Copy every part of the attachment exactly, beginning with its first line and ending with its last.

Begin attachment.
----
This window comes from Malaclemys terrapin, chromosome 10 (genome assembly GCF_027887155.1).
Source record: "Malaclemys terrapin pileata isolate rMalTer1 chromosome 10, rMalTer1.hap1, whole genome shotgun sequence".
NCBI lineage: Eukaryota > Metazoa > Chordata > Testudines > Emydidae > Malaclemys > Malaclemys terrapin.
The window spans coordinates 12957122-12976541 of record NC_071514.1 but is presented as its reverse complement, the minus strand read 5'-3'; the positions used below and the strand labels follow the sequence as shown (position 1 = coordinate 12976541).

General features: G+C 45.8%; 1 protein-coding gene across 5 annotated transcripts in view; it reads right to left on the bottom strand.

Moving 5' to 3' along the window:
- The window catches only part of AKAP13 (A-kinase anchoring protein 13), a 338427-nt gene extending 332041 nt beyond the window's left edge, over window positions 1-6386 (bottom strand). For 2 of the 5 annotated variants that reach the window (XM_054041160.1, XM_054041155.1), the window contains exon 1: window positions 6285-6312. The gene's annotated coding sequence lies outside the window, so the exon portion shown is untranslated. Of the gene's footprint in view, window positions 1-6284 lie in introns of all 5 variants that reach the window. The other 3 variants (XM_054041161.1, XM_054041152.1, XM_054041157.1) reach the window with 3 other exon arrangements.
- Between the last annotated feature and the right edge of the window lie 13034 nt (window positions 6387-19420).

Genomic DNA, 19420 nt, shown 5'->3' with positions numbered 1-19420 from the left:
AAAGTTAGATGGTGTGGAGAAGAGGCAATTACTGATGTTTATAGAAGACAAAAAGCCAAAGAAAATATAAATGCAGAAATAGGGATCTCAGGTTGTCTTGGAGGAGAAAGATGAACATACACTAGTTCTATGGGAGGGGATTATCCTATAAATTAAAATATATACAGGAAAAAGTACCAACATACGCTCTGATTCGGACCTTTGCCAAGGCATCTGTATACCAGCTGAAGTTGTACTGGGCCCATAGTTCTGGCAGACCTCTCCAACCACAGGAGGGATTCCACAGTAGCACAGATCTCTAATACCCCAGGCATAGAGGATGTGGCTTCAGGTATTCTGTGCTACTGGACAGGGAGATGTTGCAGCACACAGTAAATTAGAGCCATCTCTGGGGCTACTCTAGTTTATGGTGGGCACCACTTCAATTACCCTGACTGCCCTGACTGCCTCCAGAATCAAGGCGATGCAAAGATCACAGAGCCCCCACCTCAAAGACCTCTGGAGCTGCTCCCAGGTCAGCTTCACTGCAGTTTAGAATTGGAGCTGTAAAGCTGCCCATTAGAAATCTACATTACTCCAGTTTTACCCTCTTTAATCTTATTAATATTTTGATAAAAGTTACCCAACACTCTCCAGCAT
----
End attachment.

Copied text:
This window comes from Malaclemys terrapin, chromosome 10 (genome assembly GCF_027887155.1).
Source record: "Malaclemys terrapin pileata isolate rMalTer1 chromosome 10, rMalTer1.hap1, whole genome shotgun sequence".
NCBI lineage: Eukaryota > Metazoa > Chordata > Testudines > Emydidae > Malaclemys > Malaclemys terrapin.
The window spans coordinates 12957122-12976541 of record NC_071514.1 but is presented as its reverse complement, the minus strand read 5'-3'; the positions used below and the strand labels follow the sequence as shown (position 1 = coordinate 12976541).

General features: G+C 45.8%; 1 protein-coding gene across 5 annotated transcripts in view; it reads right to left on the bottom strand.

Moving 5' to 3' along the window:
- The window catches only part of AKAP13 (A-kinase anchoring protein 13), a 338427-nt gene extending 332041 nt beyond the window's left edge, over window positions 1-6386 (bottom strand). For 2 of the 5 annotated variants that reach the window (XM_054041160.1, XM_054041155.1), the window contains exon 1: window positions 6285-6312. The gene's annotated coding sequence lies outside the window, so the exon portion shown is untranslated. Of the gene's footprint in view, window positions 1-6284 lie in introns of all 5 variants that reach the window. The other 3 variants (XM_054041161.1, XM_054041152.1, XM_054041157.1) reach the window with 3 other exon arrangements.
- Between the last annotated feature and the right edge of the window lie 13034 nt (window positions 6387-19420).

Genomic DNA, 19420 nt, shown 5'->3' with positions numbered 1-19420 from the left:
AAAGTTAGATGGTGTGGAGAAGAGGCAATTACTGATGTTTATAGAAGACAAAAAGCCAAAGAAAATATAAATGCAGAAATAGGGATCTCAGGTTGTCTTGGAGGAGAAAGATGAACATACACTAGTTCTATGGGAGGGGATTATCCTATAAATTAAAATATATACAGGAAAAAGTACCAACATACGCTCTGATTCGGACCTTTGCCAAGGCATCTGTATACCAGCTGAAGTTGTACTGGGCCCATAGTTCTGGCAGACCTCTCCAACCACAGGAGGGATTCCACAGTAGCACAGATCTCTAATACCCCAGGCATAGAGGATGTGGCTTCAGGTATTCTGTGCTACTGGACAGGGAGATGTTGCAGCACACAGTAAATTAGAGCCATCTCTGGGGCTACTCTAGTTTATGGTGGGCACCACTTCAATTACCCTGACTGCCCTGACTGCCTCCAGAATCAAGGCGATGCAAAGATCACAGAGCCCCCACCTCAAAGACCTCTGGAGCTGCTCCCAGGTCAGCTTCACTGCAGTTTAGAATTGGAGCTGTAAAGCTGCCCATTAGAAATCTACATTACTCCAGTTTTACCCTCTTTAATCTTATTAATATTTTGATAAAAGTTACCCAACACTCTCCAGCAT